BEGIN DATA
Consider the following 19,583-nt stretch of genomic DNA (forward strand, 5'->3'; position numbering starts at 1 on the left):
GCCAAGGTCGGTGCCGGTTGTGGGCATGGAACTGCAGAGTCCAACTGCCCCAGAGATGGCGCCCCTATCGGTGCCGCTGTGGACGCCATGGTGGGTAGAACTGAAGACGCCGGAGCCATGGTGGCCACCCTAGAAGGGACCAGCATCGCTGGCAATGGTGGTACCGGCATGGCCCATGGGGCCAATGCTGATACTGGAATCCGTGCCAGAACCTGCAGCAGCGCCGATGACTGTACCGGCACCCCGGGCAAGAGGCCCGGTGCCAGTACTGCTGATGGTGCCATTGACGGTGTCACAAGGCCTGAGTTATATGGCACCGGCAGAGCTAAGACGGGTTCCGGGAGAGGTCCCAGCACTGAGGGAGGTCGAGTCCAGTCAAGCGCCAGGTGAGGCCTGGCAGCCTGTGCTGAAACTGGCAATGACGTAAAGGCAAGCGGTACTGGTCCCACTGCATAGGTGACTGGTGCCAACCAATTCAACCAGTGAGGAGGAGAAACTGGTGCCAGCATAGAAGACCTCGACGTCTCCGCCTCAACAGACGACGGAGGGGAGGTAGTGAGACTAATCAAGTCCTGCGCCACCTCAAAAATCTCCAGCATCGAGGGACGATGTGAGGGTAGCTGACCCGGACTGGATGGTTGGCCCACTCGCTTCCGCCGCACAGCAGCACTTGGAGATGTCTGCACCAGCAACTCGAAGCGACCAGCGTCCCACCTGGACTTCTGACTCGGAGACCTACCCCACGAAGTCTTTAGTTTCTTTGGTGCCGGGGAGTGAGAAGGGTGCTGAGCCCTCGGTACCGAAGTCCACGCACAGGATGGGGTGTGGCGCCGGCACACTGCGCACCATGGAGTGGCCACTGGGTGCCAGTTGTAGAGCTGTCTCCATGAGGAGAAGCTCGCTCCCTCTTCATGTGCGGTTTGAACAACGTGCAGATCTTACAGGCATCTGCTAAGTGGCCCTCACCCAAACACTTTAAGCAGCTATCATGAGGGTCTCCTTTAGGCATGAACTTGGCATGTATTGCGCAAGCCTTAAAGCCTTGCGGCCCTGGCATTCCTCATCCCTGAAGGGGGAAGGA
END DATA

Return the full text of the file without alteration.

Consider the following 19,583-nt stretch of genomic DNA (forward strand, 5'->3'; position numbering starts at 1 on the left):
GCCAAGGTCGGTGCCGGTTGTGGGCATGGAACTGCAGAGTCCAACTGCCCCAGAGATGGCGCCCCTATCGGTGCCGCTGTGGACGCCATGGTGGGTAGAACTGAAGACGCCGGAGCCATGGTGGCCACCCTAGAAGGGACCAGCATCGCTGGCAATGGTGGTACCGGCATGGCCCATGGGGCCAATGCTGATACTGGAATCCGTGCCAGAACCTGCAGCAGCGCCGATGACTGTACCGGCACCCCGGGCAAGAGGCCCGGTGCCAGTACTGCTGATGGTGCCATTGACGGTGTCACAAGGCCTGAGTTATATGGCACCGGCAGAGCTAAGACGGGTTCCGGGAGAGGTCCCAGCACTGAGGGAGGTCGAGTCCAGTCAAGCGCCAGGTGAGGCCTGGCAGCCTGTGCTGAAACTGGCAATGACGTAAAGGCAAGCGGTACTGGTCCCACTGCATAGGTGACTGGTGCCAACCAATTCAACCAGTGAGGAGGAGAAACTGGTGCCAGCATAGAAGACCTCGACGTCTCCGCCTCAACAGACGACGGAGGGGAGGTAGTGAGACTAATCAAGTCCTGCGCCACCTCAAAAATCTCCAGCATCGAGGGACGATGTGAGGGTAGCTGACCCGGACTGGATGGTTGGCCCACTCGCTTCCGCCGCACAGCAGCACTTGGAGATGTCTGCACCAGCAACTCGAAGCGACCAGCGTCCCACCTGGACTTCTGACTCGGAGACCTACCCCACGAAGTCTTTAGTTTCTTTGGTGCCGGGGAGTGAGAAGGGTGCTGAGCCCTCGGTACCGAAGTCCACGCACAGGATGGGGTGTGGCGCCGGCACACTGCGCACCATGGAGTGGCCACTGGGTGCCAGTTGTAGAGCTGTCTCCATGAGGAGAAGCTCGCTCCCTCTTCATGTGCGGTTTGAACAACGTGCAGATCTTACAGGCATCTGCTAAGTGGCCCTCACCCAAACACTTTAAGCAGCTATCATGAGGGTCTCCTTTAGGCATGAACTTGGCATGTATTGCGCAAGCCTTAAAGCCTTGCGGCCCTGGCATTCCTCATCCCTGAAGGGGGAAGGA